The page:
Table of Contents
2. Foolishness and Weakness of the Old King.
3. Oncoming Insanity
4. Suffering of Lear
5. Lear´s Self-Revelation
The tragedy of King Lear, written by William Shakespeare in the seventeenth century, comprises a lot of informative topics that are still relevant today. For example, Foakes is fascinated by the diversity of the play’s themes saying, “[i]t is unsparing in its depiction of human cruelty and misery, but also rich in its portrayals of goodness, devotion, loyalty and self-sacrifice” (1). He adds that “…its language and its imagery, have encountered many to see the play in terms of universal values, as a kind of objective correlative for the spiritual journey through [the] life of [the] suffering Man” (Foakes 1997, 1). Foakes is insisting that the main plot and the sub-plot of the tragic heroes, known as Lear and Gloucester, are worth considering because both comprise many tragic events. First of all, the main plot for the character, Lear, should be regarded because it seems to be more tragic and complex. Reading the tragedy, it becomes obvious that Lear, throughout the play, undergoes a gradual development of his identity. The way he experiences this change is important to follow, because it gives the readers a better insight into his changing personality.
First, Lear´s true identity will be represented in this paper through the abdication scene and banishment of Cordelia: “[t]he proud and egotistical king of the first scene, who cannot tell the difference between love and flattery…” (Green 1992, 171) unfairly divides his kingdom between his three daughters. Secondly, Lear´s wandering in search of self will be shown after being dishonoured by his ungrateful daughters in the storm scene. After losing his power, his daughters, and his house, Lear begins to lose his mind, and in trying to find the reason of his suffering becomes mad. Finally, Lear´s ripeness will be introduced after his meeting with Gloucester and reconciliation with Cordelia. Now Lear gets a new insight into himself, finds an answer to his madness, repents, and reveals himself to his banished daughter. So, this paper will show that insensible Lear, who values his authority above all, learns to understand the true feelings and to be human only after going through the grievous journey from the loss of his status as king, through his sufferings, to self-knowledge and self-revelation. A more precise understanding of these subjects will be introduced in the next pages.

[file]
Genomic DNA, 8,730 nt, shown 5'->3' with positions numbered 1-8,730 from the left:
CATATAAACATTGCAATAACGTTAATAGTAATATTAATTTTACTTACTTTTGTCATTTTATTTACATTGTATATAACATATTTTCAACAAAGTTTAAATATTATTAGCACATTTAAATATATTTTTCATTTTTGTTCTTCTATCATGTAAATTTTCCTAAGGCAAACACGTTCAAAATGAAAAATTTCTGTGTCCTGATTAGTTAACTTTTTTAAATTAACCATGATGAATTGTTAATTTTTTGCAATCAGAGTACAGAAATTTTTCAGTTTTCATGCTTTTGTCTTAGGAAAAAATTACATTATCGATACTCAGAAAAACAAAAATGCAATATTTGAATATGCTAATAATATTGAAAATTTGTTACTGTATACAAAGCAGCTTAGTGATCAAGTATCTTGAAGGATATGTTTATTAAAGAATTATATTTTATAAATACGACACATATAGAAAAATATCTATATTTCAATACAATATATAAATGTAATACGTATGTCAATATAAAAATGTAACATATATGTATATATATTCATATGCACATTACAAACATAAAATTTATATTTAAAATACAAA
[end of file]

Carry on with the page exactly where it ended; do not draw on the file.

2. Foolishness and Weakness of the Old King
The story of King Lear begins with the old king who aims to reward his daughters with his property and land. In the opening scene Lear gives the audience the impression of being a powerful and strong person. Foakes agrees with Lear´s convincing performance on the stage, saying that he “…behaves as the very embodiment of regal authority…” (50). He adds that Lear “…is to conduct state business, in a formal ceremony publishing the division of the kingdom, and determining a husband for his youngest daughter” (Foakes 1997, 13). When Lear gives an order to bring him the map and marks off his realm, he indicates once more that he has a grand power and evidently is proud of himself and his majesty:
Meantime we shall express our darker purpose.
Give me the map there. Know that we have divided
In three our kingdom … (1.1.35-7)
However, in the first scene Lear already shows his lack of wisdom. As Foakes points out, “[i]n marking out divisions on a map…Lear symbolically gives away his power and the revenues generated by his ownership of land” (17). Even the Fool emphasizes Lear´s irrational decision, hinting on his folly: ´Thou should not have been old till thou hadst been wise´ (1.5.41-2). It is clear for him “…that Lear´s retirement and his generosity in dividing the kingdom are in themselves foolish decisions” (Foakes 1997, 58-9). This is what Lear´s attendant tries to make Lear aware of from the very beginning, but Lear does not want to take this awareness into consideration. Then, by doing this, Lear causes the whole tragedy of his life.
Moreover, the love test reveals that Lear is not as powerful as it was initially supposed. The way Lear questions his daughters is inappropriate and reckless. His enquiry about the fondness of his children for him -`[w]hich of you shall we say doth love us most´ (1.1.51) - shows that Lear is worried about the appearance of love, but not about its substance. He desires his daughters to respond according to his will; and thus, prefers the flattering of Goneril and Regan, who fulfil Lear´s desire, to the sincerity of his most beloved daughter, Cordelia, who tries to show her true feelings for her father. Hence, Lear´s decision reveals his “…psychological weakness – a reprehensible craving for flattery…” (Greene 1992, 152). Then, he rejects Cordelia with the words:
Here I disclaim all my paternal care,
Propinquity and property of blood,
And as a stranger to my heart and me,
Hold thee from this for ever. (1.1.114-7)
- Quote paper
- Alina Müller (Author), 2011, Development of Lear´s Character in Shakespeare´s Tragedy 'King Lear', Munich, GRIN Verlag, https://www.grin.com/document/182420